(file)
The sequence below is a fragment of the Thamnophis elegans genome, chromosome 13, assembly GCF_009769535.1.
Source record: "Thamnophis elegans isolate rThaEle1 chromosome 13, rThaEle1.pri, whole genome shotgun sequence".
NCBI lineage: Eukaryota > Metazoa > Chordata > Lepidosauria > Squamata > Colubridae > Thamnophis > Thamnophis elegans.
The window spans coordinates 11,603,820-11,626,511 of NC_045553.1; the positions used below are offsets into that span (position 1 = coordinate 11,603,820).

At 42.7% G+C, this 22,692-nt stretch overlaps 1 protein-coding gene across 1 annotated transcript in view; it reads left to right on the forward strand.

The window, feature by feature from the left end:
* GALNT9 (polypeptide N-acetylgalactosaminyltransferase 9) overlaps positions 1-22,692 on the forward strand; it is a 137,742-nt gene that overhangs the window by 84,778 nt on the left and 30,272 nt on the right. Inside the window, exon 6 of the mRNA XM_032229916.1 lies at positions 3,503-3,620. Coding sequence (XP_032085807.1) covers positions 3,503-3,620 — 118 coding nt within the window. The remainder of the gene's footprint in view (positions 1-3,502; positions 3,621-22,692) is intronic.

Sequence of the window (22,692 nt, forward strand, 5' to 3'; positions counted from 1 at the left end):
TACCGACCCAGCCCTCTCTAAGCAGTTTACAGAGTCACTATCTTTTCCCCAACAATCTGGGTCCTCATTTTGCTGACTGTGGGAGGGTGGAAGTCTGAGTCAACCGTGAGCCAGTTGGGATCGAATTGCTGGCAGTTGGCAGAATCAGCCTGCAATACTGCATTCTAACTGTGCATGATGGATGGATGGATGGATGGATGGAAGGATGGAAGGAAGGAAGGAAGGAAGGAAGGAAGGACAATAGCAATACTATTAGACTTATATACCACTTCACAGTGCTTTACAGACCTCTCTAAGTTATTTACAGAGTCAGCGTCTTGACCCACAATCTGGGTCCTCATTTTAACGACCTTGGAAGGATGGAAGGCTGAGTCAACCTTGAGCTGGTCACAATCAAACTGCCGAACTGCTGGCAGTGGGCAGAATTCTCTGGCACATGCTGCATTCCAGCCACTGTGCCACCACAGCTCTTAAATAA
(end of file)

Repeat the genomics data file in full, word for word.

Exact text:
The sequence below is a fragment of the Thamnophis elegans genome, chromosome 13, assembly GCF_009769535.1.
Source record: "Thamnophis elegans isolate rThaEle1 chromosome 13, rThaEle1.pri, whole genome shotgun sequence".
NCBI lineage: Eukaryota > Metazoa > Chordata > Lepidosauria > Squamata > Colubridae > Thamnophis > Thamnophis elegans.
The window spans coordinates 11,603,820-11,626,511 of NC_045553.1; the positions used below are offsets into that span (position 1 = coordinate 11,603,820).

At 42.7% G+C, this 22,692-nt stretch overlaps 1 protein-coding gene across 1 annotated transcript in view; it reads left to right on the forward strand.

The window, feature by feature from the left end:
* GALNT9 (polypeptide N-acetylgalactosaminyltransferase 9) overlaps positions 1-22,692 on the forward strand; it is a 137,742-nt gene that overhangs the window by 84,778 nt on the left and 30,272 nt on the right. Inside the window, exon 6 of the mRNA XM_032229916.1 lies at positions 3,503-3,620. Coding sequence (XP_032085807.1) covers positions 3,503-3,620 — 118 coding nt within the window. The remainder of the gene's footprint in view (positions 1-3,502; positions 3,621-22,692) is intronic.

Sequence of the window (22,692 nt, forward strand, 5' to 3'; positions counted from 1 at the left end):
TACCGACCCAGCCCTCTCTAAGCAGTTTACAGAGTCACTATCTTTTCCCCAACAATCTGGGTCCTCATTTTGCTGACTGTGGGAGGGTGGAAGTCTGAGTCAACCGTGAGCCAGTTGGGATCGAATTGCTGGCAGTTGGCAGAATCAGCCTGCAATACTGCATTCTAACTGTGCATGATGGATGGATGGATGGATGGATGGAAGGATGGAAGGAAGGAAGGAAGGAAGGAAGGAAGGACAATAGCAATACTATTAGACTTATATACCACTTCACAGTGCTTTACAGACCTCTCTAAGTTATTTACAGAGTCAGCGTCTTGACCCACAATCTGGGTCCTCATTTTAACGACCTTGGAAGGATGGAAGGCTGAGTCAACCTTGAGCTGGTCACAATCAAACTGCCGAACTGCTGGCAGTGGGCAGAATTCTCTGGCACATGCTGCATTCCAGCCACTGTGCCACCACAGCTCTTAAATAA